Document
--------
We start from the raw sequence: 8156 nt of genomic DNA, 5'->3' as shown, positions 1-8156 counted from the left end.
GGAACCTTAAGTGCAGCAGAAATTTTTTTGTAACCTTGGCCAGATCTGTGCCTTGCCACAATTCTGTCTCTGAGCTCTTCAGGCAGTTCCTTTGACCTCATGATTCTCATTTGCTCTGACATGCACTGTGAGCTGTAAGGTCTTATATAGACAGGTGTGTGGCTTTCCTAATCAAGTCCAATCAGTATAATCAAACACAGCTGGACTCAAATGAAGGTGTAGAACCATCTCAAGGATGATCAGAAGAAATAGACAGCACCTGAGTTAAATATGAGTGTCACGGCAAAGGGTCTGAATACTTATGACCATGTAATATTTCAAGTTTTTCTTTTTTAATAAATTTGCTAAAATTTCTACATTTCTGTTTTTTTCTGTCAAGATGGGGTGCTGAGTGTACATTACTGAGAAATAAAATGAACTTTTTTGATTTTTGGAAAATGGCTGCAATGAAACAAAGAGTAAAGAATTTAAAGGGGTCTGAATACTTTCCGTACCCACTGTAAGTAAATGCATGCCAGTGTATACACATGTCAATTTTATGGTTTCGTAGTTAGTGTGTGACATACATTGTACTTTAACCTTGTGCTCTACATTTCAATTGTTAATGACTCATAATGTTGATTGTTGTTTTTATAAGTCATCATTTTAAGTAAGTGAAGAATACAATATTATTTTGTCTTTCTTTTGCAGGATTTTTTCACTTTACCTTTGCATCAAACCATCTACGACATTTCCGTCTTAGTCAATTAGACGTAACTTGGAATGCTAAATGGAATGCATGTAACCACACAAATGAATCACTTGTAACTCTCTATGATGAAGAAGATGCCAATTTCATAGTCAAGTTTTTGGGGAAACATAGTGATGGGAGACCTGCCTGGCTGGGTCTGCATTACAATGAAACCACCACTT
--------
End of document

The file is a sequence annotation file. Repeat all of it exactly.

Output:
We start from the raw sequence: 8156 nt of genomic DNA, 5'->3' as shown, positions 1-8156 counted from the left end.
GGAACCTTAAGTGCAGCAGAAATTTTTTTGTAACCTTGGCCAGATCTGTGCCTTGCCACAATTCTGTCTCTGAGCTCTTCAGGCAGTTCCTTTGACCTCATGATTCTCATTTGCTCTGACATGCACTGTGAGCTGTAAGGTCTTATATAGACAGGTGTGTGGCTTTCCTAATCAAGTCCAATCAGTATAATCAAACACAGCTGGACTCAAATGAAGGTGTAGAACCATCTCAAGGATGATCAGAAGAAATAGACAGCACCTGAGTTAAATATGAGTGTCACGGCAAAGGGTCTGAATACTTATGACCATGTAATATTTCAAGTTTTTCTTTTTTAATAAATTTGCTAAAATTTCTACATTTCTGTTTTTTTCTGTCAAGATGGGGTGCTGAGTGTACATTACTGAGAAATAAAATGAACTTTTTTGATTTTTGGAAAATGGCTGCAATGAAACAAAGAGTAAAGAATTTAAAGGGGTCTGAATACTTTCCGTACCCACTGTAAGTAAATGCATGCCAGTGTATACACATGTCAATTTTATGGTTTCGTAGTTAGTGTGTGACATACATTGTACTTTAACCTTGTGCTCTACATTTCAATTGTTAATGACTCATAATGTTGATTGTTGTTTTTATAAGTCATCATTTTAAGTAAGTGAAGAATACAATATTATTTTGTCTTTCTTTTGCAGGATTTTTTCACTTTACCTTTGCATCAAACCATCTACGACATTTCCGTCTTAGTCAATTAGACGTAACTTGGAATGCTAAATGGAATGCATGTAACCACACAAATGAATCACTTGTAACTCTCTATGATGAAGAAGATGCCAATTTCATAGTCAAGTTTTTGGGGAAACATAGTGATGGGAGACCTGCCTGGCTGGGTCTGCATTACAATGAAACCACCACTT